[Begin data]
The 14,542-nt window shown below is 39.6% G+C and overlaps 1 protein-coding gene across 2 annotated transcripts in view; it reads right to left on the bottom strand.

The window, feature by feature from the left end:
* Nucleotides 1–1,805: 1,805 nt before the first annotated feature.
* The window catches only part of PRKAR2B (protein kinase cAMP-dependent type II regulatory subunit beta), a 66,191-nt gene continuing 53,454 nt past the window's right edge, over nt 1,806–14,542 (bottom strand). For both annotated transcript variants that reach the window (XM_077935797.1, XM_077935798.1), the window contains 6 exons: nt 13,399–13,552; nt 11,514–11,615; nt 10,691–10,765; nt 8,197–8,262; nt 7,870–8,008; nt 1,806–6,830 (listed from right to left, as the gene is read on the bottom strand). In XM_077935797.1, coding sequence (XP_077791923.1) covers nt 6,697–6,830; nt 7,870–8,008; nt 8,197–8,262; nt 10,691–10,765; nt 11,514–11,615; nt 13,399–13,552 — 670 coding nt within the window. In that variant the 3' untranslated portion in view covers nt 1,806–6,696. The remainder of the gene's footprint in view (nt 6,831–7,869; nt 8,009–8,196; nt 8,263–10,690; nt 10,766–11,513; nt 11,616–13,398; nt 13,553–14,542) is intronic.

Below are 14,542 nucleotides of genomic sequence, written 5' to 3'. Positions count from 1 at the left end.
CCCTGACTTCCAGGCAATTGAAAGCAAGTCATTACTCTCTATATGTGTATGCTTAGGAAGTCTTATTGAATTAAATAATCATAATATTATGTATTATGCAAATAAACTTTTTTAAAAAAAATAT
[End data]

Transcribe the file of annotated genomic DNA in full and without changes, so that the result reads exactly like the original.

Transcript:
The 14,542-nt window shown below is 39.6% G+C and overlaps 1 protein-coding gene across 2 annotated transcripts in view; it reads right to left on the bottom strand.

The window, feature by feature from the left end:
* Nucleotides 1–1,805: 1,805 nt before the first annotated feature.
* The window catches only part of PRKAR2B (protein kinase cAMP-dependent type II regulatory subunit beta), a 66,191-nt gene continuing 53,454 nt past the window's right edge, over nt 1,806–14,542 (bottom strand). For both annotated transcript variants that reach the window (XM_077935797.1, XM_077935798.1), the window contains 6 exons: nt 13,399–13,552; nt 11,514–11,615; nt 10,691–10,765; nt 8,197–8,262; nt 7,870–8,008; nt 1,806–6,830 (listed from right to left, as the gene is read on the bottom strand). In XM_077935797.1, coding sequence (XP_077791923.1) covers nt 6,697–6,830; nt 7,870–8,008; nt 8,197–8,262; nt 10,691–10,765; nt 11,514–11,615; nt 13,399–13,552 — 670 coding nt within the window. In that variant the 3' untranslated portion in view covers nt 1,806–6,696. The remainder of the gene's footprint in view (nt 6,831–7,869; nt 8,009–8,196; nt 8,263–10,690; nt 10,766–11,513; nt 11,616–13,398; nt 13,553–14,542) is intronic.

Below are 14,542 nucleotides of genomic sequence, written 5' to 3'. Positions count from 1 at the left end.
CCCTGACTTCCAGGCAATTGAAAGCAAGTCATTACTCTCTATATGTGTATGCTTAGGAAGTCTTATTGAATTAAATAATCATAATATTATGTATTATGCAAATAAACTTTTTTAAAAAAAATAT